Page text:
As Greg said: Is it a Windows program or a Linux one (or both)? GNU programs are usually available for Linux (since it's a GNU-licensed operating system) but not always for Windows, and when they're available for Windows, they usually have a binary package for convenience. So if the program's available for Windows (or Mac) and that's what you're using, check for a 'Windows binaries' (or similarly named) download option.

If you're running Linux you should really be able to extract a tar.gz file from your desktop, after which there'd typically be a file named INSTALLATION or similar explaining how to install it. (although it may well depend on having some other things installed). Although typically, if you're running Linux you can often find binaries packaged for your Linux distribution available online as well.

I have Windows XP. I was looking at two programs that looked interesting. The first one had .tar and other files, then it had another section of pre made up binary package, one for Windows, MAC, etc. It was meant to be a replacement of a paid program I've used. When I downloaded the pre made binary for Windows, it only had 2/3 of all the features the paid version does, along with not having the part that makes graphs for your statistical data. However, when I looked at what it said you need if you put it together yourself, it said, "Add this part if you want graphical abilities," etc. So I'm thinking if I put it together myself, I may have more features?

Then there's something about using cygwin, and then something about commands to put it together. I feel confused?
 
  • #5
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It says

PSPP is GNU software. You can obtain it the same way as with any GNU software. PSPP should work on most modern computers and most operating systems. Systems which have been known to work include:
.
.
.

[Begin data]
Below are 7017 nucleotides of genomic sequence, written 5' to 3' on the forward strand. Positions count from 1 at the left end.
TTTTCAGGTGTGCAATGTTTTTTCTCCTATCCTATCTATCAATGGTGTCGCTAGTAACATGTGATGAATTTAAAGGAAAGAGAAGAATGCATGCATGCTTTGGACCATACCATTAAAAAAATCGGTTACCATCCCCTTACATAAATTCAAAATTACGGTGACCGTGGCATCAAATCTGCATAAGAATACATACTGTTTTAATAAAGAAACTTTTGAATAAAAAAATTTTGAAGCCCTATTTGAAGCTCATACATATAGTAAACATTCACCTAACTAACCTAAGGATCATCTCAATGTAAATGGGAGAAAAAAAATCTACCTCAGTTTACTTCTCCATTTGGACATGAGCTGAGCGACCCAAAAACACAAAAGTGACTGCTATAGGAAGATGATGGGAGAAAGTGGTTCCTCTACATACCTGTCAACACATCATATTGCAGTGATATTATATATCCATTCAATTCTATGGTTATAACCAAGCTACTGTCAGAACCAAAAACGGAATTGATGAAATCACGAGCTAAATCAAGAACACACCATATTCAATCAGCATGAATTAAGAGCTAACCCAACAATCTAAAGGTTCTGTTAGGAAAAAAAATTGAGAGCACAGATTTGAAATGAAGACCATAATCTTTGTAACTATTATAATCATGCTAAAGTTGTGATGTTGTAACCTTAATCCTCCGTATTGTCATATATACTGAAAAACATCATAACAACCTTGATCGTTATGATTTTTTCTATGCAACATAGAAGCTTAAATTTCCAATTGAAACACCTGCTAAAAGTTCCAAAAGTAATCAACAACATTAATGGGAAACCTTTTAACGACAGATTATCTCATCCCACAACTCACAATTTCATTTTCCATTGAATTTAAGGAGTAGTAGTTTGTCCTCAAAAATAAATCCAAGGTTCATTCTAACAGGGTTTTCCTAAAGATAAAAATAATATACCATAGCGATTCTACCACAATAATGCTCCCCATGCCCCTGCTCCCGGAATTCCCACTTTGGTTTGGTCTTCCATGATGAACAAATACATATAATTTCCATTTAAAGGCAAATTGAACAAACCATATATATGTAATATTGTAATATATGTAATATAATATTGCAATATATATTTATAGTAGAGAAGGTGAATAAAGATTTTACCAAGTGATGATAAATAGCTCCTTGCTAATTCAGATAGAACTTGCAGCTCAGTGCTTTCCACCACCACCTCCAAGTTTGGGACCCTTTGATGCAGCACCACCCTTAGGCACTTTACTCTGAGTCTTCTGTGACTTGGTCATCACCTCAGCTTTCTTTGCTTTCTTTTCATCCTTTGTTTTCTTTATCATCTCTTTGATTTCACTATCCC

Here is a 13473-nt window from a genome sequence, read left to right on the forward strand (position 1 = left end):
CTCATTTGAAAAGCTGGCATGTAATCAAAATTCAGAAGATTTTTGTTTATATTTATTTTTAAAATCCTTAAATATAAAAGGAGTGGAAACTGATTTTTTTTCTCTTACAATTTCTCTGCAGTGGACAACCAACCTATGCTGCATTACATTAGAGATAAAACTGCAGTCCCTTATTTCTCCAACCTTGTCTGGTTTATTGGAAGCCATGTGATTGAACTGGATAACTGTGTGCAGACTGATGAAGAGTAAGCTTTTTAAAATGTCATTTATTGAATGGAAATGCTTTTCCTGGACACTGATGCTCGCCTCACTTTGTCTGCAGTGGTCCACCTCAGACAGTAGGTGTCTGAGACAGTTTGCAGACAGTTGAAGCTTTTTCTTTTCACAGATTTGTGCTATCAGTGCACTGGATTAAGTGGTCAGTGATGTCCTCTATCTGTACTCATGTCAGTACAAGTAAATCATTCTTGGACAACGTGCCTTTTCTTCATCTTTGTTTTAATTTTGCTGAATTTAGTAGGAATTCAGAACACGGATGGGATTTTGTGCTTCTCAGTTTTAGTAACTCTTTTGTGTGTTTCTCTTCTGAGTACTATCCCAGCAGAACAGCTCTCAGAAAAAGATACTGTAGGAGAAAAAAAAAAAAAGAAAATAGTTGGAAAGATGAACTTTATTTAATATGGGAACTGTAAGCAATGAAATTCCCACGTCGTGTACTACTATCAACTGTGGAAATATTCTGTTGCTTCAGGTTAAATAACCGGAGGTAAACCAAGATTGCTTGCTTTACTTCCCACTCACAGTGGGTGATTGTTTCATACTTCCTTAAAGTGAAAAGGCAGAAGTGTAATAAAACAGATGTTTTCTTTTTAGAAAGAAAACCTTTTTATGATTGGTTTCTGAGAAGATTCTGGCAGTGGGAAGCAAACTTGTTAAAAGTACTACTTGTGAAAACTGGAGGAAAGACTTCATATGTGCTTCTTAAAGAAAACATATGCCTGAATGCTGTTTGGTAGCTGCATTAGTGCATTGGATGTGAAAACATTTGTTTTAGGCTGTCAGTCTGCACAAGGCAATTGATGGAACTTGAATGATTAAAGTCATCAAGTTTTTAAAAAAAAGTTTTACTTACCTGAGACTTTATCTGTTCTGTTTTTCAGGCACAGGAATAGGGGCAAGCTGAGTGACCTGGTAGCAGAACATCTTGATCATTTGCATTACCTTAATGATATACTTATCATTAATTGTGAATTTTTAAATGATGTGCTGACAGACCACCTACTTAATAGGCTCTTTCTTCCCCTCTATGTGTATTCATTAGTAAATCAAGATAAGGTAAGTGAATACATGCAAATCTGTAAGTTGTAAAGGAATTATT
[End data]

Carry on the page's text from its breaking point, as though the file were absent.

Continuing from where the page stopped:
# Windows (using Cygwin, or natively with MinGW)

Then it says you need certain packages first, such as an ANSI C compiler and tool chain, and on MS Windows Cygwin works. Then GNU Scientific Library, Perl, iconv, and other stuff.

Then it says

The simplest way to compile PSPP is:

1. `cd' to the directory containing the package's source code and type
`./configure' to configure the package for your system.

You may invoke `configure' with --help to see what options are
available. The most common of these are listed under "Optional
Features", below.

It is best to build and install PSPP in directories whose names do
not contain unusual characters such as spaces or single-quotes, due
to limitations of the tools involved in the build process.

If you installed some of the libraries that PSPP uses in a
non-standard location (on many systems, anywhere other than
/usr), you may need to provide some special flags to `configure'
to tell it where to find them. For example, on GNU/Linux, if you
installed some libraries in /usr/local, then you need to invoke
it with at least the following options:

./configure LDFLAGS='-L/usr/local/lib -Wl,-rpath,/usr/local/lib' CPPFLAGS='-I/usr/local/include'

Running `configure' takes awhile. While running, it prints some
messages telling which features it is checking for.

Since I have no background in anything like this whatsoever, I feel lost. In the cygwin folder, I see this DOS icon, that I clicked on, and brings up one of those command prompt like windows. Does cd to the directory just mean you say which drive/folder/etc, or what is it saying? If I type in the command prompt like window "C:/Documents and Setting.../Downloads/pspp-0.6.2.tar.gz", it says "cannot excute binary file. Then what is 'configure'?